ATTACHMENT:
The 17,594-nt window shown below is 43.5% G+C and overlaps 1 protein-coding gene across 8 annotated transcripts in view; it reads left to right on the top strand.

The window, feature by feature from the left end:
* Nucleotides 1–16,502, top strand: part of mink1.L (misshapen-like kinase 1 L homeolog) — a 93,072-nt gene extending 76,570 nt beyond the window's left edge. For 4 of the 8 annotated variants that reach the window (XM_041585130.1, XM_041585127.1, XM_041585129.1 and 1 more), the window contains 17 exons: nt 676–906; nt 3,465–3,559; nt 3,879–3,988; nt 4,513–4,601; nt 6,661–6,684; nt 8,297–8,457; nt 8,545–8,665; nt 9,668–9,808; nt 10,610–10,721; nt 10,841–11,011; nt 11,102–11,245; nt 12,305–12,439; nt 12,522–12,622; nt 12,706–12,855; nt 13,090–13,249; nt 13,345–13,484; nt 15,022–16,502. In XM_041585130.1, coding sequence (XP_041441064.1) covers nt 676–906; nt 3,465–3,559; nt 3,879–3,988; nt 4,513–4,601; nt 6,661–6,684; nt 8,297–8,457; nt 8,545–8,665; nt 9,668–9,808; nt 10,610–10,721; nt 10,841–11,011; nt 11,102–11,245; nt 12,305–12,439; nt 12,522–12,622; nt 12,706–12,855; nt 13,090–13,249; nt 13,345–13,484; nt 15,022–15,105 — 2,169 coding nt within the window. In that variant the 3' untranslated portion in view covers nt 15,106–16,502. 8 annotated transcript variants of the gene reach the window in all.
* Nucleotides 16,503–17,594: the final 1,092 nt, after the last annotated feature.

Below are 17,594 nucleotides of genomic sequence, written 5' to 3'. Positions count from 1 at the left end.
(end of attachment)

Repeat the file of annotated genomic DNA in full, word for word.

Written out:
The 17,594-nt window shown below is 43.5% G+C and overlaps 1 protein-coding gene across 8 annotated transcripts in view; it reads left to right on the top strand.

The window, feature by feature from the left end:
* Nucleotides 1–16,502, top strand: part of mink1.L (misshapen-like kinase 1 L homeolog) — a 93,072-nt gene extending 76,570 nt beyond the window's left edge. For 4 of the 8 annotated variants that reach the window (XM_041585130.1, XM_041585127.1, XM_041585129.1 and 1 more), the window contains 17 exons: nt 676–906; nt 3,465–3,559; nt 3,879–3,988; nt 4,513–4,601; nt 6,661–6,684; nt 8,297–8,457; nt 8,545–8,665; nt 9,668–9,808; nt 10,610–10,721; nt 10,841–11,011; nt 11,102–11,245; nt 12,305–12,439; nt 12,522–12,622; nt 12,706–12,855; nt 13,090–13,249; nt 13,345–13,484; nt 15,022–16,502. In XM_041585130.1, coding sequence (XP_041441064.1) covers nt 676–906; nt 3,465–3,559; nt 3,879–3,988; nt 4,513–4,601; nt 6,661–6,684; nt 8,297–8,457; nt 8,545–8,665; nt 9,668–9,808; nt 10,610–10,721; nt 10,841–11,011; nt 11,102–11,245; nt 12,305–12,439; nt 12,522–12,622; nt 12,706–12,855; nt 13,090–13,249; nt 13,345–13,484; nt 15,022–15,105 — 2,169 coding nt within the window. In that variant the 3' untranslated portion in view covers nt 15,106–16,502. 8 annotated transcript variants of the gene reach the window in all.
* Nucleotides 16,503–17,594: the final 1,092 nt, after the last annotated feature.

Below are 17,594 nucleotides of genomic sequence, written 5' to 3'. Positions count from 1 at the left end.